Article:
Principal Investigator

Vincenzo Marra, Dipartimento di Matematica “Federigo Enriques”, Università degli Studi di Milano, Italy


Varese Research Unit Coordinator

Brunella Gerla, Dipartimento di Scienze Teoriche e Applicate, Università degli Studi dell’Insubria, Varese, Italy


The Research Project

It is the eve of the 2006 World Cup Final at Berlin’s Olympic Stadium: Italy is going to play France. Consider the sentence \(X =\) “Italy will score in the match against France”. You do not know for sure whether \(X\) will turn out to be true or false after the match. That is why bookmakers take bets on (the event described by) the sentence \(X\) – because the information conveyed by \(X\) is uncertain. Uncertainty is the realm of the theory of probability. Certainty, by contrast, is the realm of logic. Logic and probability are intimately related. Betting on the compound sentence \(X\vee\neg X =\)“Either Italy will score or Italy will not score in the match against France” is hardly exciting precisely because the logic of the original sentence \(X\) is classical – and so, in particular, \(X\) satisfies the tertium non datur law that \(X\vee\neg X\) is always true. We can reprhase this by saying \(X\) describes a classical, yes/no event: one that either obtains, or it does not. Consider next a slight variant of \(X\), the sentence \(Y =\) “Italy will score early in the match against France”. The information conveyed by \(Y\) now suffers from two types of imperfection: first, you do not know for sure which instants of time in the course of the match should count as ¿early¿; second, even if you knew that, you would still not know whether \(Y\) will turn out to be true or false after the match. In other words, not only is the information conveyed by \(Y\) uncertain, as before; it is also vague. The vague, non-classical proposition \(Y\) denotes a vague, non-classical event. This research project tackles the question, can one develop a substantive, mathematically significant probability theory of non-classical events.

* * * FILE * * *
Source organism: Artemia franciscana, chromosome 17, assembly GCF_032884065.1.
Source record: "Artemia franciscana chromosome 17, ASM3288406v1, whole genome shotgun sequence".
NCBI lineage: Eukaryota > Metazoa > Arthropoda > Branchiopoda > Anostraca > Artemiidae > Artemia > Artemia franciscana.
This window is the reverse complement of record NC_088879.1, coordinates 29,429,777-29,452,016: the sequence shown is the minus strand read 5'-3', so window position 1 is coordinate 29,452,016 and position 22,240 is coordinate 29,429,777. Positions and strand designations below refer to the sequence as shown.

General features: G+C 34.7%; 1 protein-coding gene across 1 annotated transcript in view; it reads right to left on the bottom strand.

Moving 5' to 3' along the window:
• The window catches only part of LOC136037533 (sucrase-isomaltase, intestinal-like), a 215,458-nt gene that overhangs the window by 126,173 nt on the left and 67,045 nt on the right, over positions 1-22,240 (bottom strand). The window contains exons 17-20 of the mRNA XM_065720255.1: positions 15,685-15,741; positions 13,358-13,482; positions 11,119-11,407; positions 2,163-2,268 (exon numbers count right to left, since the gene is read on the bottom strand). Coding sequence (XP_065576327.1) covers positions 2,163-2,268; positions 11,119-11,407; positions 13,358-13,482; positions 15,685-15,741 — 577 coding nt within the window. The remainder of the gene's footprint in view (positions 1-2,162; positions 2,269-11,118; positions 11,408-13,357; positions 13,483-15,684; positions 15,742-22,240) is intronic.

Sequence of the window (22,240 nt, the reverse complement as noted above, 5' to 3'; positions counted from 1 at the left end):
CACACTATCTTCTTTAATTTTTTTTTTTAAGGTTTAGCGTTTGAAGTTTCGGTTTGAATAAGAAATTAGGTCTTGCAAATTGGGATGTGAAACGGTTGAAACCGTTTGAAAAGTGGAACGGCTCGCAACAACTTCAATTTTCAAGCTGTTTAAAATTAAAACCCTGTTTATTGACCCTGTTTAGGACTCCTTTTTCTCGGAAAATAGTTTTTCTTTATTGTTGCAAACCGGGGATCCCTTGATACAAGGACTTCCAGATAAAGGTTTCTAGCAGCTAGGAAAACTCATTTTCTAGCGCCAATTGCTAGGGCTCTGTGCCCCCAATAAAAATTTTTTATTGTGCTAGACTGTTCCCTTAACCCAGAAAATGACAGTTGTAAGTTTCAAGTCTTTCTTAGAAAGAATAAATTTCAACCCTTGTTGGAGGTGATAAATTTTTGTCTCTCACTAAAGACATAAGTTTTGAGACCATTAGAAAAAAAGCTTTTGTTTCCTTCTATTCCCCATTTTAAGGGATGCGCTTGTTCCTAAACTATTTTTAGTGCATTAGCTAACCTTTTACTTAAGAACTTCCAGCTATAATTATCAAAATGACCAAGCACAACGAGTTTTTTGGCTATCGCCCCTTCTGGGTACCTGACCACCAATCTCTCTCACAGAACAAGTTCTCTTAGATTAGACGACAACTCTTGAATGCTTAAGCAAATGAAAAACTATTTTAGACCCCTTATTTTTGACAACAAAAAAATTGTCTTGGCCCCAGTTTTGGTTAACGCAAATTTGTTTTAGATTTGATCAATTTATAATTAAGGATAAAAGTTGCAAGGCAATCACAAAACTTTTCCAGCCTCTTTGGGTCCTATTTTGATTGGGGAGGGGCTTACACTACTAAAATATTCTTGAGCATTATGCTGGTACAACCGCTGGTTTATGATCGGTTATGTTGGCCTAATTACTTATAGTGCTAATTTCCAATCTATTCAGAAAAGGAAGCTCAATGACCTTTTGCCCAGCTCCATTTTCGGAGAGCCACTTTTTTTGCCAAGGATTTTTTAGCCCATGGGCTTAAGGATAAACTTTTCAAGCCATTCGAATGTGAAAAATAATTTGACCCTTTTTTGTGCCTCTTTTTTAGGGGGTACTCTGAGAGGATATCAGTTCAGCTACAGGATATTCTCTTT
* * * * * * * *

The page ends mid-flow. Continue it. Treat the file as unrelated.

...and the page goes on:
The project is structured into five work packages.

  1. Foundational issues for the subjective probability theory of non-classical events.
  2. Duality theory (Stone duality and generalisations).
  3. Measure theory over dual spaces.
  4. Modalities over many-valued logics for reasoning about assignments of probabilities.
  5. Implementation of a software platform to handle bets on non-classical events.

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